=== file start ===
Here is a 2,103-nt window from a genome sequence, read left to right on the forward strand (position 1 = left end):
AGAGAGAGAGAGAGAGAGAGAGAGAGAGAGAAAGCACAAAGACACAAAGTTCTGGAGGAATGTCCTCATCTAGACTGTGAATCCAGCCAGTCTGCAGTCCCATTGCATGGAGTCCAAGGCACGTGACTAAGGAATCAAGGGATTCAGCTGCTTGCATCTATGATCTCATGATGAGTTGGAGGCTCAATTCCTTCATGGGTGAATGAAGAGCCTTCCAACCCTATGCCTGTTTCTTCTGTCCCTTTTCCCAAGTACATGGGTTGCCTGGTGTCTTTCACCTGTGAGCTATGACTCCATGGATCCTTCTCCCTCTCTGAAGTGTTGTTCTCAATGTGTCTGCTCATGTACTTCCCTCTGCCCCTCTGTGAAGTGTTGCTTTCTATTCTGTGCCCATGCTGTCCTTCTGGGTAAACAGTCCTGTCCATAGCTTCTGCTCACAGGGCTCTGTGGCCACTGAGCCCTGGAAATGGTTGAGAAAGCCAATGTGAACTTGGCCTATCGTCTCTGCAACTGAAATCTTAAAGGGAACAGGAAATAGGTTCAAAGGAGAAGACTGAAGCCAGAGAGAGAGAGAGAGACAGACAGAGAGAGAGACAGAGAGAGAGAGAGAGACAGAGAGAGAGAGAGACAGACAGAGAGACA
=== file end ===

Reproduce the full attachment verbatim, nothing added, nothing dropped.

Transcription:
Here is a 2,103-nt window from a genome sequence, read left to right on the forward strand (position 1 = left end):
AGAGAGAGAGAGAGAGAGAGAGAGAGAGAGAAAGCACAAAGACACAAAGTTCTGGAGGAATGTCCTCATCTAGACTGTGAATCCAGCCAGTCTGCAGTCCCATTGCATGGAGTCCAAGGCACGTGACTAAGGAATCAAGGGATTCAGCTGCTTGCATCTATGATCTCATGATGAGTTGGAGGCTCAATTCCTTCATGGGTGAATGAAGAGCCTTCCAACCCTATGCCTGTTTCTTCTGTCCCTTTTCCCAAGTACATGGGTTGCCTGGTGTCTTTCACCTGTGAGCTATGACTCCATGGATCCTTCTCCCTCTCTGAAGTGTTGTTCTCAATGTGTCTGCTCATGTACTTCCCTCTGCCCCTCTGTGAAGTGTTGCTTTCTATTCTGTGCCCATGCTGTCCTTCTGGGTAAACAGTCCTGTCCATAGCTTCTGCTCACAGGGCTCTGTGGCCACTGAGCCCTGGAAATGGTTGAGAAAGCCAATGTGAACTTGGCCTATCGTCTCTGCAACTGAAATCTTAAAGGGAACAGGAAATAGGTTCAAAGGAGAAGACTGAAGCCAGAGAGAGAGAGAGAGACAGACAGAGAGAGAGACAGAGAGAGAGAGAGAGACAGAGAGAGAGAGAGACAGACAGAGAGACA